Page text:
The “average time on page” is an online marketing metric that helps the owner of a certain website track the amount of time the users of the said website spend on its pages. With the help of this metric, one can find out which of his pages is performing well and has a lot of user interaction, and which of them are not.
However, in order to fully understand the “average time on page” metric concept, we’ll have to begin by explaining and detailing the “average session duration” metric, as these two go hand in hand and provide essential insight to a website’s manager.
Average Session Duration
In order to come up with the average session duration for your website, you’ll have to divide the total duration of all the sessions, taken in seconds, by the number of sessions.
Moreover, we also have to refer to the individual session duration – this one depends on the user of a certain website interacting with one of the pages. For example, you can set which action on a certain page to be seen as an interaction hit.
At the moment the users perform that interaction hit, the duration of the session will be tracked up until that moment, offering the website’s manager clear information about how much time one spent on a certain page before doing something specific, like clicking a link or playing a video.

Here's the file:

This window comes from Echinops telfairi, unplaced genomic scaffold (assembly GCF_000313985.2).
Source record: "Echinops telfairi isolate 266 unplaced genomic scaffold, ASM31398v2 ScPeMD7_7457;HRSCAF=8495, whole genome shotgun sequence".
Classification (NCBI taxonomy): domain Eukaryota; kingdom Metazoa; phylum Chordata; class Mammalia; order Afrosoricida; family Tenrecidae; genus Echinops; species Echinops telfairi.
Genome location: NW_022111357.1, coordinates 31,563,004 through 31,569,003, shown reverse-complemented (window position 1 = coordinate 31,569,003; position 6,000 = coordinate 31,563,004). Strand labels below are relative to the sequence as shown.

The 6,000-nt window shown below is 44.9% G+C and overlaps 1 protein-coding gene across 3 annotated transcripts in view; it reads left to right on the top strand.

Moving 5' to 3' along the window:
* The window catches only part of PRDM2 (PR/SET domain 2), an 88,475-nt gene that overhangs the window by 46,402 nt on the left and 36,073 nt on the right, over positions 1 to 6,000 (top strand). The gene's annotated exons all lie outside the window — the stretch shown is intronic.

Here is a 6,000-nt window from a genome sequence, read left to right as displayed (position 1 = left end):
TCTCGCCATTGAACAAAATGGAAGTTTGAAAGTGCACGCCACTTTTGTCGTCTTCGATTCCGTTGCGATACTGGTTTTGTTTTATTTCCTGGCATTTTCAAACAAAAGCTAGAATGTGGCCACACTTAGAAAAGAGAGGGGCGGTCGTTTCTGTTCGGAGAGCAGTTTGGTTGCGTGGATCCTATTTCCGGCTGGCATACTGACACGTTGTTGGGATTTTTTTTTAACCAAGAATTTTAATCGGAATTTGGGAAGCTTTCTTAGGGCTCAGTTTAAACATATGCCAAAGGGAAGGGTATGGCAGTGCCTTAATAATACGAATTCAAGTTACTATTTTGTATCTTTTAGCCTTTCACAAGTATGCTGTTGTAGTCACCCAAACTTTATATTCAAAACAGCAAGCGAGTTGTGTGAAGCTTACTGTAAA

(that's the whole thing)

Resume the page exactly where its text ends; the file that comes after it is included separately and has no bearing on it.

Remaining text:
Average Time on Page
In short, the average time on page is the average time is spent on a single page by all of the users that have accessed a certain website. There are two things that come in handy when tracking the average time on page.
For example, let’s say that a user has just accessed your website and is taken to its main page. After checking the information on the main page, the user will decide whether to go on another page or simply leave the website.
If he leaves the website – thing that is considered a bounce – then the time he or she spent only on the main page will not be recorded and will not be added to the average time on page metric.
When comparing the average session duration and the average time on page metric, you have to know that the average time on page will always be a higher number, and also the more important metric.
This is because the average session duration will count all of the bounces on the website as zero duration. Therefore, with a higher exit and bounce rate, your average session duration will be lower.
The Bottom Line
The entire aforementioned boil down to the fact that the average time on page and the average session duration do not offer the manager of a website clear statistics about the time users spent on their page.
For example, no time will go to the average time on page if a user simply closes the tab with your website after reading a certain piece of information. Basically, if the user leaves after the first page and after the last page read, those two will not go towards the total number of average time on page.
That’s why it would be a better idea for certain website managers out there to focus more on completion rate or average read percentage, rather than on average time on page and average session duration.